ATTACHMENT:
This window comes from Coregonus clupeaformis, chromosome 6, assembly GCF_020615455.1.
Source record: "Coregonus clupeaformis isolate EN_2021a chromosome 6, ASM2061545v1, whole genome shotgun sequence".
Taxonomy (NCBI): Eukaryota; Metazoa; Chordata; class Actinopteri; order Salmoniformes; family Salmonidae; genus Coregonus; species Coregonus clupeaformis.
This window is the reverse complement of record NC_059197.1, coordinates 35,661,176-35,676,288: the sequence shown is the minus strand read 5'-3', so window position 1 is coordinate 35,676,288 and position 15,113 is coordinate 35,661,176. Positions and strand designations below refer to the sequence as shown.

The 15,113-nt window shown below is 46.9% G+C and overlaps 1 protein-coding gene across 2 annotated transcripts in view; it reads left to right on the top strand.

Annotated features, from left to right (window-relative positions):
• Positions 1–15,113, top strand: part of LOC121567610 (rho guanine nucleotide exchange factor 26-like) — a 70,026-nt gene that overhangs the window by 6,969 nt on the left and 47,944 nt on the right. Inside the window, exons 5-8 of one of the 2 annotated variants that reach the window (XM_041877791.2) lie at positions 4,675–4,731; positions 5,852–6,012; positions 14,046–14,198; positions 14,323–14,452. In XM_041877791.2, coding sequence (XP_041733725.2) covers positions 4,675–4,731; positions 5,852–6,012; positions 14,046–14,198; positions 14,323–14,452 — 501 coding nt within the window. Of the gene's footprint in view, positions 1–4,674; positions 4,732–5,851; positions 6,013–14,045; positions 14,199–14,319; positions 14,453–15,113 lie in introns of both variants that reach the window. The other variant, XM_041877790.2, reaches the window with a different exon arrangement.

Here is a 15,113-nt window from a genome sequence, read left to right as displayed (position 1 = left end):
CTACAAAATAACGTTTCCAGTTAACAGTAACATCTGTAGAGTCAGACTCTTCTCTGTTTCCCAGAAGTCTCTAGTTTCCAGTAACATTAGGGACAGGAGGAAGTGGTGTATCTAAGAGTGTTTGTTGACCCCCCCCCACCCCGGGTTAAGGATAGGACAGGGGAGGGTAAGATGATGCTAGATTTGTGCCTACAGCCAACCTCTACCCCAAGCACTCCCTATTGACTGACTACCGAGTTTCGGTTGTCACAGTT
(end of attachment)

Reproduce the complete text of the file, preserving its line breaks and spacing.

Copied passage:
This window comes from Coregonus clupeaformis, chromosome 6, assembly GCF_020615455.1.
Source record: "Coregonus clupeaformis isolate EN_2021a chromosome 6, ASM2061545v1, whole genome shotgun sequence".
Taxonomy (NCBI): Eukaryota; Metazoa; Chordata; class Actinopteri; order Salmoniformes; family Salmonidae; genus Coregonus; species Coregonus clupeaformis.
This window is the reverse complement of record NC_059197.1, coordinates 35,661,176-35,676,288: the sequence shown is the minus strand read 5'-3', so window position 1 is coordinate 35,676,288 and position 15,113 is coordinate 35,661,176. Positions and strand designations below refer to the sequence as shown.

The 15,113-nt window shown below is 46.9% G+C and overlaps 1 protein-coding gene across 2 annotated transcripts in view; it reads left to right on the top strand.

Annotated features, from left to right (window-relative positions):
• Positions 1–15,113, top strand: part of LOC121567610 (rho guanine nucleotide exchange factor 26-like) — a 70,026-nt gene that overhangs the window by 6,969 nt on the left and 47,944 nt on the right. Inside the window, exons 5-8 of one of the 2 annotated variants that reach the window (XM_041877791.2) lie at positions 4,675–4,731; positions 5,852–6,012; positions 14,046–14,198; positions 14,323–14,452. In XM_041877791.2, coding sequence (XP_041733725.2) covers positions 4,675–4,731; positions 5,852–6,012; positions 14,046–14,198; positions 14,323–14,452 — 501 coding nt within the window. Of the gene's footprint in view, positions 1–4,674; positions 4,732–5,851; positions 6,013–14,045; positions 14,199–14,319; positions 14,453–15,113 lie in introns of both variants that reach the window. The other variant, XM_041877790.2, reaches the window with a different exon arrangement.

Here is a 15,113-nt window from a genome sequence, read left to right as displayed (position 1 = left end):
CTACAAAATAACGTTTCCAGTTAACAGTAACATCTGTAGAGTCAGACTCTTCTCTGTTTCCCAGAAGTCTCTAGTTTCCAGTAACATTAGGGACAGGAGGAAGTGGTGTATCTAAGAGTGTTTGTTGACCCCCCCCCACCCCGGGTTAAGGATAGGACAGGGGAGGGTAAGATGATGCTAGATTTGTGCCTACAGCCAACCTCTACCCCAAGCACTCCCTATTGACTGACTACCGAGTTTCGGTTGTCACAGTT